khalida hands 1

Khalida’s class made me, personally, realise two things: one, my arms don’t have that much endurance anymore (man, I got tired during the practices), and two, hands and arms were one of the things that made me fall in love with bellydance in the first place. If I want to go back to the dance, this may be just the way to do it.

You can find out more about the All About Arms class series at Khalida’s website.


Review of Aslahan’s Taming Your Zills

You get a zills DVD. Or you go to class. And suddenly you are learning ten different rhythms, trying to layer them onto movements, and feeling that it’s all impossible.

At least, if you’re me.

I’ve done a bit of both, and most of the time, I can’t figure out how I’m going to get from here (no zill ability) to there (dancing with zills in a non-monotonous and coordinated way). I have a tough time with learning rhythms. Over various drum workshops and drum DVDs I’ve realised that it gets better with practice, but I need to learn things slowly. I certainly can’t jump into full rhythms and dancing.

Enter Aslahan. Her DVD, Taming Your Zills, is something different. She does not try to teach you a dozen rhythms and a choreography to go with them. The goal of her DVD is to get you to internalize some basic zill building blocks and be able to move while playing with them. That, frankly, is already a lot. She’s an improvisational dancer, and so it’s no surprise that her lessons and drills are particularly valuable if you want to be able to move freely to the music and still accompany yourself by playing zills.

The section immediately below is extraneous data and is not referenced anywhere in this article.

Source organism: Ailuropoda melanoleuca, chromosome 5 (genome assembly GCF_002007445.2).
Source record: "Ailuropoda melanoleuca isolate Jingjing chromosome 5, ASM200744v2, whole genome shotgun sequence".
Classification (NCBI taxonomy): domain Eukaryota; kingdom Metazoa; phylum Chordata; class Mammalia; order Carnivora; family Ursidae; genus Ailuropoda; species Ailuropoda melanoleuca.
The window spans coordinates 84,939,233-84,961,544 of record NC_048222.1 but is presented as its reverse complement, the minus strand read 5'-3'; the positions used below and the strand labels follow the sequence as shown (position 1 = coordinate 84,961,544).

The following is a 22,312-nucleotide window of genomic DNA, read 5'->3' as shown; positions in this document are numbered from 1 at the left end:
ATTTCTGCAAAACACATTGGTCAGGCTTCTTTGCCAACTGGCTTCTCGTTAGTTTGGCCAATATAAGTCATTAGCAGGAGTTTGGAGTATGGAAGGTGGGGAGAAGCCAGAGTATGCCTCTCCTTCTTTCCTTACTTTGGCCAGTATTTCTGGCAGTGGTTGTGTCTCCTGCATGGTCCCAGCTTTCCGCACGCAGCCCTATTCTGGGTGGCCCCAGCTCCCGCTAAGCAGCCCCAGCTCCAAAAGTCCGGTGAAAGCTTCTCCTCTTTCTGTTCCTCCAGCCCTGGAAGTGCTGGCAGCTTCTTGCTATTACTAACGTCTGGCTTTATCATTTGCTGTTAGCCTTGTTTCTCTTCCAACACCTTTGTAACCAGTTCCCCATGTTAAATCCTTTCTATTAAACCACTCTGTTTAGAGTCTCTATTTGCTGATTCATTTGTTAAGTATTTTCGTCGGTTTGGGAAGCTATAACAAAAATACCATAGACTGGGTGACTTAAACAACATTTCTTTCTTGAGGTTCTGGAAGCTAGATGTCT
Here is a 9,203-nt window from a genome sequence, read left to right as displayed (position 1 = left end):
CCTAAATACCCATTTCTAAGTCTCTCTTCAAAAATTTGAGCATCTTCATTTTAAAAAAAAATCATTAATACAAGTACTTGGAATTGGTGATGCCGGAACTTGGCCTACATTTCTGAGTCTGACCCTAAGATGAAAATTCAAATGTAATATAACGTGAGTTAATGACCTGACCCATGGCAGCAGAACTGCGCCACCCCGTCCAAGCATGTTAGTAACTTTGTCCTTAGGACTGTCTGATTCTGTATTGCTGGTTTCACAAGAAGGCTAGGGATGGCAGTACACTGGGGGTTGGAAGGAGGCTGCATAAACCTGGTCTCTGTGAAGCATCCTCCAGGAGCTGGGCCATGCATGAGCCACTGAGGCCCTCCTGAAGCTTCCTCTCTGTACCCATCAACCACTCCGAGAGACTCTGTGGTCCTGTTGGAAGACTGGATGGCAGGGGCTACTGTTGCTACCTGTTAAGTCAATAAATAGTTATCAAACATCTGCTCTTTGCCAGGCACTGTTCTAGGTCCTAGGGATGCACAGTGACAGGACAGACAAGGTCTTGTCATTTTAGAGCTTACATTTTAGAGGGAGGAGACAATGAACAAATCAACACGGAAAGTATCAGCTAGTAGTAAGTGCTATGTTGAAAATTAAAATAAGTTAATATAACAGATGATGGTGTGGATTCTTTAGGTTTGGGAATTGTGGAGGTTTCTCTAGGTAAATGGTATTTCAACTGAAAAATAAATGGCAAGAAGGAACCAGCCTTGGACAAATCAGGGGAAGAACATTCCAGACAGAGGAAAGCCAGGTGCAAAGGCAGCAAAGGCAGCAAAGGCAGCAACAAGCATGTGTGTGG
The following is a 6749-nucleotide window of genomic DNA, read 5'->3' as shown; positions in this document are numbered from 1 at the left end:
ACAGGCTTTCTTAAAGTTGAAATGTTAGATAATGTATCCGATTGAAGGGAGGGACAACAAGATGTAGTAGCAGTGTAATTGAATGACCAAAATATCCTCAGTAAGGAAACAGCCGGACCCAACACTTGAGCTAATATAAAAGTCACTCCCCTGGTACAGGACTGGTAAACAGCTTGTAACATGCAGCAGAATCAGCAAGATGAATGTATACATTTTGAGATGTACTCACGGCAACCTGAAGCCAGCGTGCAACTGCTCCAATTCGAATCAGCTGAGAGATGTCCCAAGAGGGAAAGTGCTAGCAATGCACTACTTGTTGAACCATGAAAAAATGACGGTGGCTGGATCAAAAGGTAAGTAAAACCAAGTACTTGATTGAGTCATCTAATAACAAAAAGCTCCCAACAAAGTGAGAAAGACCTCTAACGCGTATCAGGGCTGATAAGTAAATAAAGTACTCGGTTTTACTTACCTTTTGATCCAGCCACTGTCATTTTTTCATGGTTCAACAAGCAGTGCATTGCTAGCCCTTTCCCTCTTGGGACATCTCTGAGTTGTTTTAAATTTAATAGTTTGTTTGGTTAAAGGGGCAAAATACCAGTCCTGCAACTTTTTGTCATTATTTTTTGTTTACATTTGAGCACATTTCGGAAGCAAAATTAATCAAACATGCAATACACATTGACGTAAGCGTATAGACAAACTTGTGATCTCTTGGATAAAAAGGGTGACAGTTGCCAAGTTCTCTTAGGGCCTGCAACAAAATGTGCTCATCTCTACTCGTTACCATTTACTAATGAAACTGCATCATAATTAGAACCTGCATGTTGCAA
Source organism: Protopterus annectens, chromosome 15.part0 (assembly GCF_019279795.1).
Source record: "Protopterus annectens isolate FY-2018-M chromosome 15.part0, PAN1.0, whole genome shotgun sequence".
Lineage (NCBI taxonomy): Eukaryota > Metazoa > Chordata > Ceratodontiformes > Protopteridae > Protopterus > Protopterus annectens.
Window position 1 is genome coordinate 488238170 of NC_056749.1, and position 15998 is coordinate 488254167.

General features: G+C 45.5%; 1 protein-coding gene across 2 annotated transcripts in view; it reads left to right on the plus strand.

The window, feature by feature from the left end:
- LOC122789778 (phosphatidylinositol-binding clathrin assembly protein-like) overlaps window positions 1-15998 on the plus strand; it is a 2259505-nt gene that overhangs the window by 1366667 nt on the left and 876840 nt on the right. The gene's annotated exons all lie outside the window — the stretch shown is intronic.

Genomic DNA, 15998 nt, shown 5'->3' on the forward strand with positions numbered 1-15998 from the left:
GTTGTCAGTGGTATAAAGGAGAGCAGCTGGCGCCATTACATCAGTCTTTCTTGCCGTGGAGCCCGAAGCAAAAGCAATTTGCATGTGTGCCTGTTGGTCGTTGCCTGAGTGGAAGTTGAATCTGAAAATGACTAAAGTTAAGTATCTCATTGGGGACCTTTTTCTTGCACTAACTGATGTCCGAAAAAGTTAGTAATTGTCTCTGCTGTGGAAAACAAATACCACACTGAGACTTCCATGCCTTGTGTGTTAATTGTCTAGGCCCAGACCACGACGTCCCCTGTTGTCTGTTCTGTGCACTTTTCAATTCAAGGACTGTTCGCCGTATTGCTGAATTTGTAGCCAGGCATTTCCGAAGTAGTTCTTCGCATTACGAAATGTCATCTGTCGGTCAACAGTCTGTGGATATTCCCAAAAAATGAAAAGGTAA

Taming Your Zills is a smart DVD, and a must-have for anyone starting out on zills, as well as for anyone who has begun but doesn’t feel comfortable with them yet. In sixteen lesson, Aslahan takes you from the basics of holding the zills and playing what she calls the gallop (often called a triplet), to moving various parts of your body while playing increasingly harder patterns, and even to dancing to your own zilling!

Aslahan 1

It’s not a DVD to do in one go. Aslahan explains in the intro that you should really take time to work with each lesson and internalize it before doing the next one. The lessons themselves are brief, but they are followed by substantial drills or “exercises”. Here’s something I like: not only are the lessons and drills chaptered, so you can easily repeat an exercise, but you can also reach the exercises directly from a separate menu.

Here’s something I really, really like: the drills are not all the same. Aslahan has exercises in which she has you practice patterns. She has a series of drills for you to learn to move your arms or your hips with different patterns. In some exercises, she will play a pattern and you repeat it, thus teaching you to recognize patterns by their sound. There are a few improvisational drills too, at basic and advanced levels.